With the goal of promoting the game of Go in the Sultanate, Chen Xinwen and Shaolun along with a group of fellow enthusiasts established the Brunei Darussalam Go Association in 2011.
According to Wikipedia, Go is a board game of abstract strategy for two players with the aim of surrounding more territory than the opponent. Invented in China more than 2,500 years ago, Go is believed to be the oldest board game continuously played to the present day.
In an interview with the Bulletin, Chen Xinwen, who is the President of the Brunei Darussalam Go Association, looked back at the association’s origins while recalling that they started “with zero background support, zero funding and just a small group of high school students who love Go”.
“The passion started off at Duli Pengiran Muda Al-Muhtadee Billah College (MDPMAMB) in 2005 as an extracurricular activity, where it was probably the first time that Go was introduced in Brunei,” said Chen, reflecting on the journey.
He added that there were no sets of Go in Brunei at the time, and they used Othello or Reversi as beginner’s sets, before later buying sets from the Malaysia Weiqi Association.
Their momentum would carry on in 2006 where an application was submitted to the International Go Federation as the Brunei Igo Society and approved in 2007.
The next year saw Brunei Go players invited to international invitational tournaments in Korea, China and Thailand, as well as the establishment of a Go Club in Chung Hwa Middle School Alumni Association. However, it was closed in 2010.
In 2008, a blog was started to record all Go happenings in the country. On May 25, 2011, the Brunei Darussalam Go Association was established.
Brunei Darussalam Go Association is now a member of the International Go Federation, Asian Go Federation (as auditor), International Pair Go Association, and an ordinary member of the Brunei Darussalam National Olympic Council (BDNOC). Chen’s curiosity for Go came from a Chinese book he read, with a title roughly translated as ‘Things you were never taught in school’, where one of the phrases said, “If you ever question, ‘Why has no one ever done it?’, then you should just do it.”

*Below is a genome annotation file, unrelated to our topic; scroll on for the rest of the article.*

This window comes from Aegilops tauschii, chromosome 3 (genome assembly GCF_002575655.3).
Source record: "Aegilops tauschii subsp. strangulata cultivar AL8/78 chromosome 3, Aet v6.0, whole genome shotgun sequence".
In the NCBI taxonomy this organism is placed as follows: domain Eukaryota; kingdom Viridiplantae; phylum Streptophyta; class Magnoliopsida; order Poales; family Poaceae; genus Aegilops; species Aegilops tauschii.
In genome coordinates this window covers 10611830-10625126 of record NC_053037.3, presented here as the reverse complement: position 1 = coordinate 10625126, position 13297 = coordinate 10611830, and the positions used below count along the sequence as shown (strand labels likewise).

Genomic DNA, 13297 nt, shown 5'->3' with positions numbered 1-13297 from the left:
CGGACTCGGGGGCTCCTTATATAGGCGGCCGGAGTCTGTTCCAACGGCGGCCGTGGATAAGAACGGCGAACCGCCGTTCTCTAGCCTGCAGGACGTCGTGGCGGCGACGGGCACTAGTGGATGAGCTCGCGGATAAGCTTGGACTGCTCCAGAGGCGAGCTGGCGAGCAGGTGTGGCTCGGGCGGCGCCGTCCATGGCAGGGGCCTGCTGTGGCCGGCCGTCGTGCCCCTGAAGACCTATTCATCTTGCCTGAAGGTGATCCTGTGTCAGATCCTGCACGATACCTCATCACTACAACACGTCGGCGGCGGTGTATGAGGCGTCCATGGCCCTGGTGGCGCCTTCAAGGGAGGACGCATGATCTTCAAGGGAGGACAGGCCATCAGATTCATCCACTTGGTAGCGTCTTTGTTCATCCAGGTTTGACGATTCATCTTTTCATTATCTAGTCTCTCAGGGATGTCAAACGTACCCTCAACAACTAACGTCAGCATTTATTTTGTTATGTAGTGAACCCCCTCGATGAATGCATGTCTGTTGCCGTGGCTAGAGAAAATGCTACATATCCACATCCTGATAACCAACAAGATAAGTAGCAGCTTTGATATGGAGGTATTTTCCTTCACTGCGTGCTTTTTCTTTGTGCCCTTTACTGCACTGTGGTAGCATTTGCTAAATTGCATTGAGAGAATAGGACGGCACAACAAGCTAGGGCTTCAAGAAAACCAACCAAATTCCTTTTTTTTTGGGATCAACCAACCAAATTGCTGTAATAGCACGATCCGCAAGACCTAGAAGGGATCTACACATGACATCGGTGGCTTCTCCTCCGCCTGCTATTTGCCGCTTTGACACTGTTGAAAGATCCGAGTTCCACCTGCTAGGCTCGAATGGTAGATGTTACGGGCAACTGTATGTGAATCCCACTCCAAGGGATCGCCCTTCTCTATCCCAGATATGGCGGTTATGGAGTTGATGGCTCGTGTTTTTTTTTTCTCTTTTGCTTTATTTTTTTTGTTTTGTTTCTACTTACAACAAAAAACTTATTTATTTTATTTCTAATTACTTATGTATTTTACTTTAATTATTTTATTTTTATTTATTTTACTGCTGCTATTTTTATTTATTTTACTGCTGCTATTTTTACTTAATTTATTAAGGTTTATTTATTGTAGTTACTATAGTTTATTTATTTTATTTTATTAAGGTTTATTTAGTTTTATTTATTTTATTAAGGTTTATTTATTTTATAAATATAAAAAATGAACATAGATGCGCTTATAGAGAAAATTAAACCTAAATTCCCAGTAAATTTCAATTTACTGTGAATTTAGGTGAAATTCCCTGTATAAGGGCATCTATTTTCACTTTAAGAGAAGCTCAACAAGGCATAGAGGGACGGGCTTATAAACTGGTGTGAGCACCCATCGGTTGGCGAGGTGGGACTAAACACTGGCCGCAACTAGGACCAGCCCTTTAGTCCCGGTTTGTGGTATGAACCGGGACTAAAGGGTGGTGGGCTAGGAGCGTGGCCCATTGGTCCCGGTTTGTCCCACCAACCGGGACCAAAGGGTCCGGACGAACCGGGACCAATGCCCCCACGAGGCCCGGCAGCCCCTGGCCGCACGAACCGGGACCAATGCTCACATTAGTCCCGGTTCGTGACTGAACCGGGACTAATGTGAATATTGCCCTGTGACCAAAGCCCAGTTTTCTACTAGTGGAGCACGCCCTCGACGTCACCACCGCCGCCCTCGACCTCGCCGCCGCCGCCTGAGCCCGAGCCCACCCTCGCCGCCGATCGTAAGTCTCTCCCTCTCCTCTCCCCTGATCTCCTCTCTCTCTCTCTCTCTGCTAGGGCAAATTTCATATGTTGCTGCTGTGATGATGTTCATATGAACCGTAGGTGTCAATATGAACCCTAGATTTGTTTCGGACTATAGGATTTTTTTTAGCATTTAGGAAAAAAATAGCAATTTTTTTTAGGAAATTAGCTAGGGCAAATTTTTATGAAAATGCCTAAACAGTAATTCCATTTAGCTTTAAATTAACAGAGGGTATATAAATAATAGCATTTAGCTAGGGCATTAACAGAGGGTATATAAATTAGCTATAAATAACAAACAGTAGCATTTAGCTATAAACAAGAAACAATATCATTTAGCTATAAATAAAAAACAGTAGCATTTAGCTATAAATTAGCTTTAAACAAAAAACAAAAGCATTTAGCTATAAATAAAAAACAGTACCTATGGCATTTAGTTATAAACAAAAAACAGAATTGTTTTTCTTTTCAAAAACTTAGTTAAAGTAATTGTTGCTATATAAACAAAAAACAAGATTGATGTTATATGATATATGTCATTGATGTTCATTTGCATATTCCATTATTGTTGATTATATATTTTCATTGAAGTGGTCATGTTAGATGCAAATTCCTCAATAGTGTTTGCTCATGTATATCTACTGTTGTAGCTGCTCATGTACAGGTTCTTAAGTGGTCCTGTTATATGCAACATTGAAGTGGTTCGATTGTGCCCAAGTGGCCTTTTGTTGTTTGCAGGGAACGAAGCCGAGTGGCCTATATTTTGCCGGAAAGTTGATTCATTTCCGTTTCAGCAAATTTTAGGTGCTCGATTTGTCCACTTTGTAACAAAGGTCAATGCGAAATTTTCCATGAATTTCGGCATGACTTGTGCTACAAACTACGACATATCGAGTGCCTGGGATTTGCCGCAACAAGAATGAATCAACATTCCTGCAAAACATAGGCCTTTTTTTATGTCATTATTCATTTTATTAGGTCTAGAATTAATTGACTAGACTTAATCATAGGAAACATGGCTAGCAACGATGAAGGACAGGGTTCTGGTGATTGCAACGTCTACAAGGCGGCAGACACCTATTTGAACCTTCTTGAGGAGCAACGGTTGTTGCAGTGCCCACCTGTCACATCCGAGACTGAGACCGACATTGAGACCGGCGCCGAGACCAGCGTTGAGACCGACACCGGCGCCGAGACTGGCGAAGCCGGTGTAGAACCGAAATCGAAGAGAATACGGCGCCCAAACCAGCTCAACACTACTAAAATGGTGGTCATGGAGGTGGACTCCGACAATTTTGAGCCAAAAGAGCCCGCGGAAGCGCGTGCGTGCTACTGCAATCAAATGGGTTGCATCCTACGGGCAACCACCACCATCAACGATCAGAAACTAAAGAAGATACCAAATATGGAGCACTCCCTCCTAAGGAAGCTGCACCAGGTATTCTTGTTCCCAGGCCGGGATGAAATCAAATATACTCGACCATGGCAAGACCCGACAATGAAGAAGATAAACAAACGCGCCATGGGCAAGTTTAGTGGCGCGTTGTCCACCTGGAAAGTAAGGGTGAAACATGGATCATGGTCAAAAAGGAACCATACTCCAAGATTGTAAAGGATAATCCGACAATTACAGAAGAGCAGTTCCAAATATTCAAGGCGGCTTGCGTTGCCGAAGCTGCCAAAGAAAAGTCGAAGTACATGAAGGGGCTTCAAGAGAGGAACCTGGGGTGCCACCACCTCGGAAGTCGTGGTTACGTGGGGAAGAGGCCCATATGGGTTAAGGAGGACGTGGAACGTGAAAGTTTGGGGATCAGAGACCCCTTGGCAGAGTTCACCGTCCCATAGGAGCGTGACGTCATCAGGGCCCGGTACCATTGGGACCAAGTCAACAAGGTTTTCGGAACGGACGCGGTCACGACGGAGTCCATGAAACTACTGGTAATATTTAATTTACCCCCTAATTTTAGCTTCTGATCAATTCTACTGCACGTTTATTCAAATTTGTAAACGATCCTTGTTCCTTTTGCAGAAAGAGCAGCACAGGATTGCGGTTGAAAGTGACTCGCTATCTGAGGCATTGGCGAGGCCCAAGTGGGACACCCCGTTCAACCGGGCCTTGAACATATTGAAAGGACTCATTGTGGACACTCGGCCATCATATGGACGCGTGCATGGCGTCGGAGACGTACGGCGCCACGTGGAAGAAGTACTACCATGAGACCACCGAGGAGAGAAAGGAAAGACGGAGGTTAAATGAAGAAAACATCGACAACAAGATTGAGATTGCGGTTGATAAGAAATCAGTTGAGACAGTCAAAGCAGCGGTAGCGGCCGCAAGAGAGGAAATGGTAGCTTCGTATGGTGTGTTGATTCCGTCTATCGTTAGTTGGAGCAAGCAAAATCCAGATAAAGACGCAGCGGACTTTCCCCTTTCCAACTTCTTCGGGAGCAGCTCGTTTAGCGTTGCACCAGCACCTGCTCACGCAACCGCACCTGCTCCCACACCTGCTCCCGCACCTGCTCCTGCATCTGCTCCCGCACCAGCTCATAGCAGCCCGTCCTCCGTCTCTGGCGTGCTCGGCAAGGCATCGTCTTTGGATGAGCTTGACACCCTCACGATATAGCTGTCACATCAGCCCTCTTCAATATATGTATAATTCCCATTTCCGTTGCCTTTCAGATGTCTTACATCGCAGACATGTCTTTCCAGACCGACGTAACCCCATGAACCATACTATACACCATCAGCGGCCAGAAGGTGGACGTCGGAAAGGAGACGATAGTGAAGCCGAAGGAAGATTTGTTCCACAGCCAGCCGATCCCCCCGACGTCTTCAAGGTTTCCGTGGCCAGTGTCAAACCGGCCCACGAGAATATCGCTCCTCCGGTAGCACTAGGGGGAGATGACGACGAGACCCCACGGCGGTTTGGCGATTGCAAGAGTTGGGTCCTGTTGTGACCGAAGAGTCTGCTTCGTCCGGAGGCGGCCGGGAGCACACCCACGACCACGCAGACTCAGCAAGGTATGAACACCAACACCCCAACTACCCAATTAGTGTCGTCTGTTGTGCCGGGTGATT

Chen said, “Go/Weiqi/Baduk has over 2,000 years of history and Brunei did not have an association and no one was playing. So, we introduced the game to everyone.
“The game is proven to be beneficial to young children and even adults. For young children it improves concentration skills, helps cope with challenges and overcomes defeats, have healthy hobbies, and allows social networking. For adults, it’s to slow down their busy life and prevent Alzheimer’s.”
The COVID-19 pandemic outbreak massively impacted efforts to promote the game.
“From 2020 to 2022, there were no overseas invitational tournaments and students lost motivation of playing and learning via an online platform. There were also no new members or learners. We need to cover the losses next year.”
With no physical events held, he said, “We used Discord for communication to teach via live screen sharing from the online Go platforms.
“International tournaments were also held online during the periods such as the World Amateur Go Championship 2021. We held friendly Southeast Asia Go tournaments online every week.”
To introduce and teach Go to young kids, he said, “The youngest age to start is five; preferably learning offline. We have to teach the basic rules such as capturing first. From there, we slowly guide them to the complete rules of the game.”
He added that there are currently 20 active competitive members, with the youngest being eight years old, with the average age of members between 20 and 30.
Chen also revealed that next month they “will be sending a mixed double team: Haidar, 33, and Wong Hui Xin, 13, to compete in Japan for the Pair Go International Tournament. Hui Xin started in 2020 and improved significantly to compete internationally, while Haidar has been an executive member since the establishment of the association before 2011”.
For the future, Chen hopes to see the Youth and Sports Department give the green light for the association to compete in the Asian Games in Hangzhou. The last time that Go appeared in Asian Games was in Guangzhou in 2010. It will be a tremendous experience for the association members, he said.
“We are planning an invitational exchange Go camp for overseas kids to enjoy the beautiful Belalong nature retreat, while creating a healthy bond with kids from the association.
“The association is hoping to work on teaching more instructors to be able to teach new players and promote in schools and companies of interest,” Chen added.